PAT Testing Legal Requirements
What are the legal requirements for PAT testing? It’s a common question that nobody really knows the answer to until you do a little digging, but here’s the basic thing you need to know:

PAT testing is not actually a legal requirement.

It is, however, an accepted method of testing that ensures that your organisations’ portable appliances adhere to the regulations set down by several different governing bodies. It is therefore your legal responsibility to make sure that electricity at work is constantly maintained and deemed fit for human use, and PAT testing is a means to prove that these types of checks have been carried out.

The Legislation of PAT Testing
The following legislation acts govern over the process of electrical safety and PAT testing.

The Health and Safety at Work Act 1974
Under this act, it is the employer and employee’s responsibility to ensure the safety of anyone else currently using the work premises. Self-employed people are not exempt from this act.

The Management of Health & Safety at Work Regulations 1999
“Every employer shall make suitable and sufficient assessment of:

(a) the risks to the health and safety of his employees to which they are exposed whilst at work, and

(b) the risks to ensure the health and safety of persons not in his employment arising out of or in connection with the conduct by him or his undertaking.”

It is therefore the employer’s responsibility to assess the danger level of the environment their employees will be working in, and make sure they take the relevant steps to make the area as safe as is feasibly possible.

The Provision and Use of Work Equipment Regulations 1998
Like the Electricity at Work Regulations, this regulation applies to using work equipment, and the responsibility of ensuring that that work equipment is maintained to keep it safe for use. It governs over all work equipment (fixed, transportable and portable) that is connected to a source of electrical energy.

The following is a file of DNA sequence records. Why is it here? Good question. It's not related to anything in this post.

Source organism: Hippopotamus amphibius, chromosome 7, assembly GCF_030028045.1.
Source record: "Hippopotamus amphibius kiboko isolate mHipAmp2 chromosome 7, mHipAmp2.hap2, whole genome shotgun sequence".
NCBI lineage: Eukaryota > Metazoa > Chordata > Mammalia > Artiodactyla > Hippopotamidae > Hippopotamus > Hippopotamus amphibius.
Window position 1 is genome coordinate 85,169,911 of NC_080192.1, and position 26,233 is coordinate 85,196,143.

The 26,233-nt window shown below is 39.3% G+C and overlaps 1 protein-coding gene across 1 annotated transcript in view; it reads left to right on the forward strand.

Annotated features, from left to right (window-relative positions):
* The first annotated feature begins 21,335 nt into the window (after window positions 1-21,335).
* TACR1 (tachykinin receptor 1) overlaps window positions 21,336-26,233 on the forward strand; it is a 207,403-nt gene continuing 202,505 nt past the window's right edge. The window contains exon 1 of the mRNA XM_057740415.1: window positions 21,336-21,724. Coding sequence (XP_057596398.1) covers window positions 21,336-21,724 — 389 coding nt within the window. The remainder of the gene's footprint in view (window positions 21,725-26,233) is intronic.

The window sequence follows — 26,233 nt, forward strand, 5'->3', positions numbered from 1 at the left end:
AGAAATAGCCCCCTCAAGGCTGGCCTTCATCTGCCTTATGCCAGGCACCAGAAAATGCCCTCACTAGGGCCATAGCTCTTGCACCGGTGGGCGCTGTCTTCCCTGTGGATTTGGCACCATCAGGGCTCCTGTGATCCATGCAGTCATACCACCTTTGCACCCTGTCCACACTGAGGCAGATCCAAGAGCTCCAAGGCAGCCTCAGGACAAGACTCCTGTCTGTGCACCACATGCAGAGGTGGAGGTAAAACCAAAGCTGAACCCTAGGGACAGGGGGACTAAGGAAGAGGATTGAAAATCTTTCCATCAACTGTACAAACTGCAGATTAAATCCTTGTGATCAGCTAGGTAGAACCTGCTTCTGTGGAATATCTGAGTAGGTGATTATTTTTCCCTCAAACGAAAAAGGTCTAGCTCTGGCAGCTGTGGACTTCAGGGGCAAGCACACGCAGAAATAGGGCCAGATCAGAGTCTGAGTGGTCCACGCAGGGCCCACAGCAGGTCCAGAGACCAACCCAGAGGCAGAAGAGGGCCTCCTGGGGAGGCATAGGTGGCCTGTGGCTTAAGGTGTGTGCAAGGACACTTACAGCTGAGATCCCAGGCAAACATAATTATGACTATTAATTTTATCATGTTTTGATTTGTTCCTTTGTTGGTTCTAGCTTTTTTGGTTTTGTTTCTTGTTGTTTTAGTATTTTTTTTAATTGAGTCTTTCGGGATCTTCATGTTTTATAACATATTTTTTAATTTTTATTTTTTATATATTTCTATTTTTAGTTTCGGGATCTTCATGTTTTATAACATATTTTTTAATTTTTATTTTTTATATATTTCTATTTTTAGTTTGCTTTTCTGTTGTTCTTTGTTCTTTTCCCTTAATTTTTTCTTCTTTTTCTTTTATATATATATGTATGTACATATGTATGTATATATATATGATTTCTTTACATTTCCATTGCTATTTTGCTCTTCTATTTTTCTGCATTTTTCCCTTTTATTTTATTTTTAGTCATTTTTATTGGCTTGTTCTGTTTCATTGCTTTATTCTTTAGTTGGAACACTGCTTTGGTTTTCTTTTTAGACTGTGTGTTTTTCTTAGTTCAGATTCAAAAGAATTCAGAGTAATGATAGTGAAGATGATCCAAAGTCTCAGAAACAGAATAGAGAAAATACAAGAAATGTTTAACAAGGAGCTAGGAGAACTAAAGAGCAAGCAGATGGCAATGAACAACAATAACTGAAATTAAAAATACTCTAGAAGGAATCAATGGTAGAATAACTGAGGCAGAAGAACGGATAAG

It does not apply to fixed installations within a building.

The regulation is as follows:

“Every employer shall ensure that work equipment is maintained in an efficient state, in efficient working order and in good repair.”

The Electricity at Work Regulations 1989
Perhaps the most comprehensive act covering the testing of electrical items, the Electricity at Work Regulations outline what electrical equipment is defined as, as well as the responsibilities it requires.

“All systems shall at all times be of such construction as to prevent, so far as reasonably practicable, such danger.”

“As may be necessary to prevent danger, all systems shall be maintained so as to prevent, so far as reasonably practicable, such danger.”

“‘System’ means an electrical system in which all the electrical equipment is, or may be, electrically connected to a common source of electrical energy and includes such source and such equipment”

“‘Electrical Equipment’ includes anything used, intended to be used or installed for use, to generate, provide, transmit, transform, rectify, convert, conduct, distribute, control, store, measure or use electrical energy.”

So Where Does That Leave Me?
It can be a lot of different things to wrap your head around, but is essential that as a company you adhere to these regulations in order to ensure that your electrical equipment (whether portable or otherwise) is officially legal to be used by anyone currently on the premises.

PAT testing is an essential step towards adhering to the many requirements of regulatory bodies, as assessing your equipment thoroughly and then failing/passing that particular appliance means it has been deemed safe by a qualified PAT tester.